It’s now two days since the South Carolina primary. The commentators have commentated, and I’ve listened to and read a number of them as I attempt to come to my own conclusions regarding the outcome. Here are my various thoughts, in no particular prearranged order.
I heard only one of the speeches that evening—Newt Gingrich’s. He was appropriately humble and visionary. He showed magnanimity toward the other contenders. If all I knew about him was that one speech, I would be an avid supporter. But the questions remain. Even if I give him all the benefit of the doubt, and accept his moral turnaround as genuine, there’s still other baggage [there’s that word again that refuses to leave peacefully].
Fox senior analyst Brit Hume darkly warned that a Gingrich nomination would be unacceptable to many of his former congressional colleagues. He predicted a silent revolt—some openly avoiding appearing with him during the campaign—fearful they might lose their reelection bids if they get too close. I don’t know how accurate that prediction is, but it does arrest one’s budding enthusiasm.
And as Santorum noted during the final SC debate, do we really want to nominate someone whose next utterance may cause a firestorm? Can Newt be trusted to rein in his rhetoric when necessary? Right now, it’s working for him as he takes the media to task for its hypocrisy. Will that approach work in the general election if he is the nominee, or will it sink the Republican ship? I, for one, love to see a politician calling out the media for what it is: a shill for Obama’s reelection. But would Newt find the proper balance between critique and casting a hopeful vision for the future of the country? He did so on Saturday. That’s a start.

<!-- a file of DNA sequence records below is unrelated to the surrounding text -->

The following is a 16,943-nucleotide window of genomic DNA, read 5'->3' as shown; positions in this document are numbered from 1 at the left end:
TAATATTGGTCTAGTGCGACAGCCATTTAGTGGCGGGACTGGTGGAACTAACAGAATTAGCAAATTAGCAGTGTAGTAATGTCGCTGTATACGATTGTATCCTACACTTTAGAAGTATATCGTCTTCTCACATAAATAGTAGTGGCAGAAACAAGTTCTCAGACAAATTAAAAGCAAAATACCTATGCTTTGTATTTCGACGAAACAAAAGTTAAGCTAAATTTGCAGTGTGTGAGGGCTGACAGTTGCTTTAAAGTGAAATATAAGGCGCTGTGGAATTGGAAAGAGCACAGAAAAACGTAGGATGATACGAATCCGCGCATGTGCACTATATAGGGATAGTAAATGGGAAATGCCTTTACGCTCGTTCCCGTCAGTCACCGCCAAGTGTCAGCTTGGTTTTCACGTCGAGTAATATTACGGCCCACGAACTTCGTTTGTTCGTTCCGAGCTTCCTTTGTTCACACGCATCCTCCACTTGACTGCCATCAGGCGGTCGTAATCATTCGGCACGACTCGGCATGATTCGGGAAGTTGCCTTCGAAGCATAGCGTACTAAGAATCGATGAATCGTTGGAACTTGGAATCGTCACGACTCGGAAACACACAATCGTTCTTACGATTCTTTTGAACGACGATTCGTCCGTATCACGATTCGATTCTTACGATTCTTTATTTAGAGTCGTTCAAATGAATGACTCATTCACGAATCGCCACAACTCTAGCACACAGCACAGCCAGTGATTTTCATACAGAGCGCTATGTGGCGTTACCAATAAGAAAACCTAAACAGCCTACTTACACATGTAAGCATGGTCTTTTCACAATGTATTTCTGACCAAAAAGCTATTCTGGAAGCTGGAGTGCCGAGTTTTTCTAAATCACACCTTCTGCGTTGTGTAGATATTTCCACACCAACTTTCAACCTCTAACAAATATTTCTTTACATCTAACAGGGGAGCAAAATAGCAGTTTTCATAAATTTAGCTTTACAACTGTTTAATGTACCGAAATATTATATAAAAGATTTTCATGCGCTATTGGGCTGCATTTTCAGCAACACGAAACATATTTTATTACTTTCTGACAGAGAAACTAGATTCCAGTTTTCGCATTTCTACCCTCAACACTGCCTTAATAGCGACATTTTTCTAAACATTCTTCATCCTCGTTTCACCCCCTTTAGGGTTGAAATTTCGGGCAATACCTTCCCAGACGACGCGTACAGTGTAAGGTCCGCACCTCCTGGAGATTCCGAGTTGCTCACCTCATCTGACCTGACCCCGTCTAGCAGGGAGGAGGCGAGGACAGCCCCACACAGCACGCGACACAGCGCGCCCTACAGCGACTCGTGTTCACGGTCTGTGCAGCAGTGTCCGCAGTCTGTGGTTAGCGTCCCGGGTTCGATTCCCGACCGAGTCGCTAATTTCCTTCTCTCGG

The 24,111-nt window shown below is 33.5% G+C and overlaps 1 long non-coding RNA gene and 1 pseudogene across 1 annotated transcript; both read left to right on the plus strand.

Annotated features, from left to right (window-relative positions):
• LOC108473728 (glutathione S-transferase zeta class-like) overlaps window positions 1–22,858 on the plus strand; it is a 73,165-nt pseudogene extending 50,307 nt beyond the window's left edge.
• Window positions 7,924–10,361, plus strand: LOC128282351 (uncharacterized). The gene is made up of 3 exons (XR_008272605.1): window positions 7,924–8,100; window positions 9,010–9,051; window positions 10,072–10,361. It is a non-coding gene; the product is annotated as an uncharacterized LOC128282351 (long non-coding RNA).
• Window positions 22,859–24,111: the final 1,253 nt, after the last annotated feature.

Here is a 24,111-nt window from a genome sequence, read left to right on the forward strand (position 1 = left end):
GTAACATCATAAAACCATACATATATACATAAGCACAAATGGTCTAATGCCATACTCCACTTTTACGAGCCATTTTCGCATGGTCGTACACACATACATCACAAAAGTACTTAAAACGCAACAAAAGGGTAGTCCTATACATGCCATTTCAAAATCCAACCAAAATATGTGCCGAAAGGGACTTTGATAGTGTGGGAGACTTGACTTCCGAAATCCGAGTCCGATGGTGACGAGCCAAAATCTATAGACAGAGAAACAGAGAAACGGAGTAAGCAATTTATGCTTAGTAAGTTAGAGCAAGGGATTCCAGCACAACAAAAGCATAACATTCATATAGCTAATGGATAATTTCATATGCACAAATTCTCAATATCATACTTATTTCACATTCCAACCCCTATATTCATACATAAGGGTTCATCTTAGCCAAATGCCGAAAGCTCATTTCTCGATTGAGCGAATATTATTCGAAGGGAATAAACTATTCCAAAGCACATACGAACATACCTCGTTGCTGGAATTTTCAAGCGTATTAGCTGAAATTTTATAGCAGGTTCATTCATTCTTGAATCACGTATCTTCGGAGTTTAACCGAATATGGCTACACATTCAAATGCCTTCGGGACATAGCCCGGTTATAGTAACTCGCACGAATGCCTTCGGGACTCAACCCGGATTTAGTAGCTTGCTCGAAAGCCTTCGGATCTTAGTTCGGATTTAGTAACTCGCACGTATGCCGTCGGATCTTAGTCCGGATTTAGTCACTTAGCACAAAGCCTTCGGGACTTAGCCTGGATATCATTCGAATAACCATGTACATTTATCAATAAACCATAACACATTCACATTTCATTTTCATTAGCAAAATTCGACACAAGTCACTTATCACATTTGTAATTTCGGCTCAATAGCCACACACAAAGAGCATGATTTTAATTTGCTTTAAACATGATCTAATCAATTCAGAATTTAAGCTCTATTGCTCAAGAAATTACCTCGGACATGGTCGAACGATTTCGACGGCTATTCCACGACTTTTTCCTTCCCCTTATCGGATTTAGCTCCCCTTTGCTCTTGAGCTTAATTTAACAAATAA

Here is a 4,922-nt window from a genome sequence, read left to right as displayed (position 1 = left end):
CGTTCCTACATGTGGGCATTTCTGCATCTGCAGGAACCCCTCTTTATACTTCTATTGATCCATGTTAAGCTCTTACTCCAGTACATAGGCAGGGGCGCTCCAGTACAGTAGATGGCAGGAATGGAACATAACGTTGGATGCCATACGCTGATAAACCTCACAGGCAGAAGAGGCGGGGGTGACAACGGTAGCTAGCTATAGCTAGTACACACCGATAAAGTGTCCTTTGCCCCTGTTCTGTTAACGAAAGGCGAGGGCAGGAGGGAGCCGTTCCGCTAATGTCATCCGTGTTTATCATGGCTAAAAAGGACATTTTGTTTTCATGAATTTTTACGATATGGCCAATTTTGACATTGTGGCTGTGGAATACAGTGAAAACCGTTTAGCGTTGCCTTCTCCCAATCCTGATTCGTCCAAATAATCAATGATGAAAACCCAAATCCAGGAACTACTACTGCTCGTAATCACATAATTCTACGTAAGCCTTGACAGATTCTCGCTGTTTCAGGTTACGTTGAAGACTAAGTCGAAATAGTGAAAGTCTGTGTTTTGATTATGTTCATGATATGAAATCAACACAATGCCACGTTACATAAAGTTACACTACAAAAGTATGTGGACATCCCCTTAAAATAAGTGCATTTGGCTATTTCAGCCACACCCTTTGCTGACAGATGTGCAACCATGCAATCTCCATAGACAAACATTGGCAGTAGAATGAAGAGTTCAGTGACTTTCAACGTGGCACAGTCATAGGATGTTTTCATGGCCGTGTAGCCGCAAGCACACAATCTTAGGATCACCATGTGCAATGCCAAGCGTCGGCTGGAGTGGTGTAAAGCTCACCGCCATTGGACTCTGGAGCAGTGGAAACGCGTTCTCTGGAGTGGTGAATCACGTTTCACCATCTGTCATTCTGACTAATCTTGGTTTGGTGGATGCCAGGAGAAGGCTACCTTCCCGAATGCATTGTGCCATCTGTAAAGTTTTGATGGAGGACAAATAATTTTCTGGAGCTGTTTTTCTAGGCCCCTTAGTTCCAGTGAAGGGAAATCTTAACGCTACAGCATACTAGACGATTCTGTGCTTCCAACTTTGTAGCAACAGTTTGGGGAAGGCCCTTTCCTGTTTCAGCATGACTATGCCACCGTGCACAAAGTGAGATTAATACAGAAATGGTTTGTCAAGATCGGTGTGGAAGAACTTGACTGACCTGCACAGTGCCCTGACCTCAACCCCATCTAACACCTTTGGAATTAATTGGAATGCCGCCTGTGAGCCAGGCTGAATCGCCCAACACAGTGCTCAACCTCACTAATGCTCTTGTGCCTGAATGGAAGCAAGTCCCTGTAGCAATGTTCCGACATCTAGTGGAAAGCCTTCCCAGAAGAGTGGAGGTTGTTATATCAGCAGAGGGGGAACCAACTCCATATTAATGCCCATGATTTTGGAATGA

I have to admit I hope SC is the beginning of the end for the Romney candidacy. While I think he’s a decent person, I don’t believe he has what it takes to tackle the Democrat smear machine. He can’t even hold his own against friendlier opponents. His drastic drop in SC in such a short period of time doesn’t bode well for his staying power. When you add those concerns to the ones I’ve had all along, there’s no way I could exert any energy on behalf of nominee Romney.
I didn’t see Santorum’s speech, but the commentators I read generally said it was one of his best, if not the best, of the campaign season. They said it had genuine substance. He seems to have gained greater respect over time. Most see him as a principled conservative and not a political opportunist who sways in the policy winds. The issue now, of course, is whether he can replicate his Iowa win anywhere else. Or is Gingrich now on such a roll that he will sweep all before him? I continue to believe that would be a shame. Santorum, to me, is the most honorable of the potential nominees, and deserves better from the Republican electorate.
The contenders are now in Florida. I’m already planning to go to one event where Santorum will be present, and perhaps others may appear there as well. It’s only about a mile from my house, so it will be quite convenient. While I know Santorum’s chances are not great at this point, I believe one must vote according to conscience. Unless there is a revolution in my thinking over the next week, I will happily cast my vote for him on January 31.
When all is said and done [as the cliché goes], I must trust God to take the republic under His wings and do what He can with the material He has to work with. One thing I firmly believe: a second term for Barack Obama will result in a further decline in the moral and social capital of the nation. Regime change is essential.